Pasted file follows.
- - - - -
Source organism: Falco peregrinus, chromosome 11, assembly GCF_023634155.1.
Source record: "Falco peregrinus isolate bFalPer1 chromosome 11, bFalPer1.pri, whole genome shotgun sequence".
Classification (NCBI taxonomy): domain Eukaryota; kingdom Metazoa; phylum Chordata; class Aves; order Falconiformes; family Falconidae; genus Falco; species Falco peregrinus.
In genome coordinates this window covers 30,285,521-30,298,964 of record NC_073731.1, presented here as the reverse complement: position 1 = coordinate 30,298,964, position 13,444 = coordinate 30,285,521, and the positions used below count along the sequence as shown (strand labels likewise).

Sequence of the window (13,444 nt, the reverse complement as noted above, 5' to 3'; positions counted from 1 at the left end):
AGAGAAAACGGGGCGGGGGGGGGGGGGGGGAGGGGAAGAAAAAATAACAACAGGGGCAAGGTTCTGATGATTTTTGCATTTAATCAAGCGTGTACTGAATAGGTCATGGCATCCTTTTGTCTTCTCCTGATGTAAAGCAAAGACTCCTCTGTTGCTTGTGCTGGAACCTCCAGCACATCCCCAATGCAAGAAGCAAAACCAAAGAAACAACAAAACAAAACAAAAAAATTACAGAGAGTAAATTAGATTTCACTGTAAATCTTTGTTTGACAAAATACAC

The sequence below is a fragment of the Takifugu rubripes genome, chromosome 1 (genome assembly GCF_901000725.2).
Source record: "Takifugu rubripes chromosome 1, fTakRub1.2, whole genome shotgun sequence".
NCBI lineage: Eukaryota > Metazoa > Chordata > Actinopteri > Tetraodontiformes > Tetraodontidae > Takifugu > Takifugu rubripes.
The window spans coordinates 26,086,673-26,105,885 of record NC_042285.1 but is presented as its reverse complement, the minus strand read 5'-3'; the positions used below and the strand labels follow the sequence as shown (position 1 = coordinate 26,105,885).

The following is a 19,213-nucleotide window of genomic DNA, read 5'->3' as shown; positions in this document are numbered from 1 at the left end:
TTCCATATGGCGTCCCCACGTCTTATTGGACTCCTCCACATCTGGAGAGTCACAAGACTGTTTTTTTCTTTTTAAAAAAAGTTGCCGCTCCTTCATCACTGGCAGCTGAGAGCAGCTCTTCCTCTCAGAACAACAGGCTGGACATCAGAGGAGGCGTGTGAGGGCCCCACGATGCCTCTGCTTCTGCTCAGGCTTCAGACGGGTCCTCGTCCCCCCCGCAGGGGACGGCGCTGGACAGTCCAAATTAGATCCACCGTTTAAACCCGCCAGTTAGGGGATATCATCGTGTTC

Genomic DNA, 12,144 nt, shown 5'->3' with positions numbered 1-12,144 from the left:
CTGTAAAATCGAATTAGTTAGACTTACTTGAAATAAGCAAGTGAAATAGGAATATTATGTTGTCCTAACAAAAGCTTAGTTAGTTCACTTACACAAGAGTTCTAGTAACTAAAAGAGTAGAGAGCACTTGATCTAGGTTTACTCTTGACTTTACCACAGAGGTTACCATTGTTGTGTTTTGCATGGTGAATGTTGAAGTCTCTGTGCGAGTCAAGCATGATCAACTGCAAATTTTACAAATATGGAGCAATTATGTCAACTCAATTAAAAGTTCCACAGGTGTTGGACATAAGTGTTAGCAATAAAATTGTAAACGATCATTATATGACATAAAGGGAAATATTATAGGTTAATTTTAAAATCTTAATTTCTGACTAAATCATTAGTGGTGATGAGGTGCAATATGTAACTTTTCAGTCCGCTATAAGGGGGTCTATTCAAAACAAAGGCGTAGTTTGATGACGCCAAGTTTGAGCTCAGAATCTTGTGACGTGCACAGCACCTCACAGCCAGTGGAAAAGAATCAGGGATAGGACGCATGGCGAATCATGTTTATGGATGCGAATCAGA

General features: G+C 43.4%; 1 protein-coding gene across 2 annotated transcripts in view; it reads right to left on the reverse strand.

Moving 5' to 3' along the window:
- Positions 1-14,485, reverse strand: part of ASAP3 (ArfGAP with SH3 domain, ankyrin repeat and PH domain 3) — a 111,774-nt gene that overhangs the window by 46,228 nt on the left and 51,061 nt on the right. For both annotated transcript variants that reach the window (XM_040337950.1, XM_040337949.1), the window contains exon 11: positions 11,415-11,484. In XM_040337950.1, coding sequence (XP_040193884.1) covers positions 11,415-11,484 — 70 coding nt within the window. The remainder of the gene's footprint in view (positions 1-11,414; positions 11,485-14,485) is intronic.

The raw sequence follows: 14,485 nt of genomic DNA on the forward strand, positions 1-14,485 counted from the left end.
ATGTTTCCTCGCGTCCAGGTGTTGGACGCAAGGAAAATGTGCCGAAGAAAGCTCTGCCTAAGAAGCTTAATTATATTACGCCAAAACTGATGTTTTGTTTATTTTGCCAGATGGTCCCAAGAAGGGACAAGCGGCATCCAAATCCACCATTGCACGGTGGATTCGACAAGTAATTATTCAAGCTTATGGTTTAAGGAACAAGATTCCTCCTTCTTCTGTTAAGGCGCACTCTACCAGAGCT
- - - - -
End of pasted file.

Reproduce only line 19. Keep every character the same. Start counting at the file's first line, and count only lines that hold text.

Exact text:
ATGTTTCCTCGCGTCCAGGTGTTGGACGCAAGGAAAATGTGCCGAAGAAAGCTCTGCCTAAGAAGCTTAATTATATTACGCCAAAACTGATGTTTTGTTTATTTTGCCAGATGGTCCCAAGAAGGGACAAGCGGCATCCAAATCCACCATTGCACGGTGGATTCGACAAGTAATTATTCAAGCTTATGGTTTAAGGAACAAGATTCCTCCTTCTTCTGTTAAGGCGCACTCTACCAGAGCT